The next step is to translate the logic into code in the programming language of your choice. Then, the strategy can be further customized, for example, you may want to add parameters for risk management such as a take profit and stop loss. Once you have finished customizing the strategy it is ready for testing. Backtesting a strategy can help determine how the strategy would have performed in past market conditions and ensure the strategy is executing trades properly. Click here to see an example of a backtest of an exponential moving average (EMA) trading strategy using FXCM’s historical data, which can be accessed for free via REST API.
Once you have backtested your strategy, you may notice some adjustments that need to be made. Some adjustments are structurally necessary and must be fixed for the strategy to function properly; say your strategy buys when you intend for it to sell. However, traders oftentimes make the mistake of adjusting the logic behind their strategy to fit the historical data, resulting in an overfit strategy that may perform well in backtests but will not necessarily perform well in live market conditions. Determining the appropriate amount of adjusting is a skill learned through experience, but newer traders should be cognizant of this common mistake and ensure they are testing on both in-sample and out-of-sample data. If your strategy performs noticeably better on your in-sample data than your out-of-sample data, you may have an overfit strategy.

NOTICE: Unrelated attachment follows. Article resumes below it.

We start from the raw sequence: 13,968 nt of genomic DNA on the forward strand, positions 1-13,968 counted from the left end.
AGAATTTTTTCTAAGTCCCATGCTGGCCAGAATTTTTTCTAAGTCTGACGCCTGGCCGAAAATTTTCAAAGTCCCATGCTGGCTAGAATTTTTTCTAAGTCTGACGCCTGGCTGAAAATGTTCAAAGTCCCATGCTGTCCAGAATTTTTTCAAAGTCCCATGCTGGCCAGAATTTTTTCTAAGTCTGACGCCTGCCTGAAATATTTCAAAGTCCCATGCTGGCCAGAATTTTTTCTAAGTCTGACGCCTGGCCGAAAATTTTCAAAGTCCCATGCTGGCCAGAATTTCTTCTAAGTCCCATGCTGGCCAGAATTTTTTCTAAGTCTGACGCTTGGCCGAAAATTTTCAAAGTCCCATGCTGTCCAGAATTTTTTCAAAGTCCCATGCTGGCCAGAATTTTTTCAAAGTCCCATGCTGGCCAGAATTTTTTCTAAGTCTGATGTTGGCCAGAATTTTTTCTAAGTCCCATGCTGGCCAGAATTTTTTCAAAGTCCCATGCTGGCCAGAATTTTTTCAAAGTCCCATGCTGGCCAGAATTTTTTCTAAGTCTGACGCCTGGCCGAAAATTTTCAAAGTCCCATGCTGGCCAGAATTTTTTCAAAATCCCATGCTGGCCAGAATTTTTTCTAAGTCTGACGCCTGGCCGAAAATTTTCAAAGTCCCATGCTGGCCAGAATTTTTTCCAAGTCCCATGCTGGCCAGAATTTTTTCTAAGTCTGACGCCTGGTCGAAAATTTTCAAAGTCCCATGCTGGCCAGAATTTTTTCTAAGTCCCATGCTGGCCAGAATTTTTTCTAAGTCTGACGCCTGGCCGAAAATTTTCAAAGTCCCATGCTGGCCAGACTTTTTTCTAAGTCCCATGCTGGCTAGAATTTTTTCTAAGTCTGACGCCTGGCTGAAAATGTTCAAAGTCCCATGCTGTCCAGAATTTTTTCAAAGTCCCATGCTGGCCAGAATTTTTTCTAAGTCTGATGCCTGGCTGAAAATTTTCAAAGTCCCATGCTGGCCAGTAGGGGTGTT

Overfit strategies, or strategies that simply perform poorly, are something all traders face at some point, and should not be a source of discouragement. Finding a winning strategy can be a daunting but rewarding task. Start your API trading journey today by creating a free API-enabled demo account and connecting to the REST API. Then, backtest your ideas and turn them into a trading strategy using this free strategy template.
Questions? Email us at email@example.com for more information.
1 Hurst, Brian and Ooi, Yao Hua and Pedersen, Lasse Heje, A Century of Evidence on Trend-Following Investing (June 27, 2017). Available at SSRN: https://ssrn.com/abstract=2993026 or http://dx.doi.org/10.2139/ssrn.2993026
2 Jegadeesh, Narasimhan and Titman, Sheridan, Momentum (August 29, 2011). Available at SSRN: https://ssrn.com/abstract=1919226 or http://dx.doi.org/10.2139/ssrn.1919226
3 StockCharts, Relative Strength Index (RSI) https://stockcharts.com/school/doku.php?id=chart_school:technical_indicators:relative_strength_index_rsi
4 StockCharts, MACD(Moving Average Convergence/Divergence Oscillator) https://stockcharts.com/school/doku.php?id=chart_school:technical_indicators:moving_average_convergence_divergence_macd